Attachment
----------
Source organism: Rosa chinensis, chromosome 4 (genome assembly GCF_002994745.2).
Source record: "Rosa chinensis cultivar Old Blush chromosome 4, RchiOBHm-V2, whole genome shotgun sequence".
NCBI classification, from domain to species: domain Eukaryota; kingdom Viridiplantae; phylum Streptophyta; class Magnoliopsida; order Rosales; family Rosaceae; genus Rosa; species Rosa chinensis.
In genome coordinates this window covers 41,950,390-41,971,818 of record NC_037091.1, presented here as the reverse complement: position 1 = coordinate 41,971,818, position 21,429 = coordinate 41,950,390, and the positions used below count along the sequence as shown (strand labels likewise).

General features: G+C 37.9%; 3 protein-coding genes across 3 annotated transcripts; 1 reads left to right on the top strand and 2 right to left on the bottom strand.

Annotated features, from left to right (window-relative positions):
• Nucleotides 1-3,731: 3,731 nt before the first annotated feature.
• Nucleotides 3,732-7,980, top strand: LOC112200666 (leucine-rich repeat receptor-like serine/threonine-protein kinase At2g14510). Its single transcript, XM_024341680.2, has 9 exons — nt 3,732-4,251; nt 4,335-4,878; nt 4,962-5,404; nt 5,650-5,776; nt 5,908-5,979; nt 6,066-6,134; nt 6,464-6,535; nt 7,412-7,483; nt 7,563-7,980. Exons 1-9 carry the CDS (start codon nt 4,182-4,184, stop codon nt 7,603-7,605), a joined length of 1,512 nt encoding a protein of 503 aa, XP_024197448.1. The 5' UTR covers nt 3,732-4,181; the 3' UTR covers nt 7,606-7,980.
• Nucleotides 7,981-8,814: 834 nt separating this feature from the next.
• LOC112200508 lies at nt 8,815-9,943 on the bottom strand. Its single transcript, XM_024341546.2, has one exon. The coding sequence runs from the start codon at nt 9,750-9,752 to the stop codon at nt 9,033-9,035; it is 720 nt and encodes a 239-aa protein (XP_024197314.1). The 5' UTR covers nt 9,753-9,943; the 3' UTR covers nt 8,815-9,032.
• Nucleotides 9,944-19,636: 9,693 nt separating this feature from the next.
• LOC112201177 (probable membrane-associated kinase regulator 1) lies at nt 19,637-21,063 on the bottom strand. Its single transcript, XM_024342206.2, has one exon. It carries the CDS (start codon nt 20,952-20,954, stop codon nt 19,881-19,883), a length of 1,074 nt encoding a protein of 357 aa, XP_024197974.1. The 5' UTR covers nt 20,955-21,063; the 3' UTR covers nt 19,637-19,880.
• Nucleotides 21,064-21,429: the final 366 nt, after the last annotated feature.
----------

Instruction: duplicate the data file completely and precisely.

Source organism: Rosa chinensis, chromosome 4 (genome assembly GCF_002994745.2).
Source record: "Rosa chinensis cultivar Old Blush chromosome 4, RchiOBHm-V2, whole genome shotgun sequence".
NCBI classification, from domain to species: domain Eukaryota; kingdom Viridiplantae; phylum Streptophyta; class Magnoliopsida; order Rosales; family Rosaceae; genus Rosa; species Rosa chinensis.
In genome coordinates this window covers 41,950,390-41,971,818 of record NC_037091.1, presented here as the reverse complement: position 1 = coordinate 41,971,818, position 21,429 = coordinate 41,950,390, and the positions used below count along the sequence as shown (strand labels likewise).

General features: G+C 37.9%; 3 protein-coding genes across 3 annotated transcripts; 1 reads left to right on the top strand and 2 right to left on the bottom strand.

Annotated features, from left to right (window-relative positions):
• Nucleotides 1-3,731: 3,731 nt before the first annotated feature.
• Nucleotides 3,732-7,980, top strand: LOC112200666 (leucine-rich repeat receptor-like serine/threonine-protein kinase At2g14510). Its single transcript, XM_024341680.2, has 9 exons — nt 3,732-4,251; nt 4,335-4,878; nt 4,962-5,404; nt 5,650-5,776; nt 5,908-5,979; nt 6,066-6,134; nt 6,464-6,535; nt 7,412-7,483; nt 7,563-7,980. Exons 1-9 carry the CDS (start codon nt 4,182-4,184, stop codon nt 7,603-7,605), a joined length of 1,512 nt encoding a protein of 503 aa, XP_024197448.1. The 5' UTR covers nt 3,732-4,181; the 3' UTR covers nt 7,606-7,980.
• Nucleotides 7,981-8,814: 834 nt separating this feature from the next.
• LOC112200508 lies at nt 8,815-9,943 on the bottom strand. Its single transcript, XM_024341546.2, has one exon. The coding sequence runs from the start codon at nt 9,750-9,752 to the stop codon at nt 9,033-9,035; it is 720 nt and encodes a 239-aa protein (XP_024197314.1). The 5' UTR covers nt 9,753-9,943; the 3' UTR covers nt 8,815-9,032.
• Nucleotides 9,944-19,636: 9,693 nt separating this feature from the next.
• LOC112201177 (probable membrane-associated kinase regulator 1) lies at nt 19,637-21,063 on the bottom strand. Its single transcript, XM_024342206.2, has one exon. It carries the CDS (start codon nt 20,952-20,954, stop codon nt 19,881-19,883), a length of 1,074 nt encoding a protein of 357 aa, XP_024197974.1. The 5' UTR covers nt 20,955-21,063; the 3' UTR covers nt 19,637-19,880.
• Nucleotides 21,064-21,429: the final 366 nt, after the last annotated feature.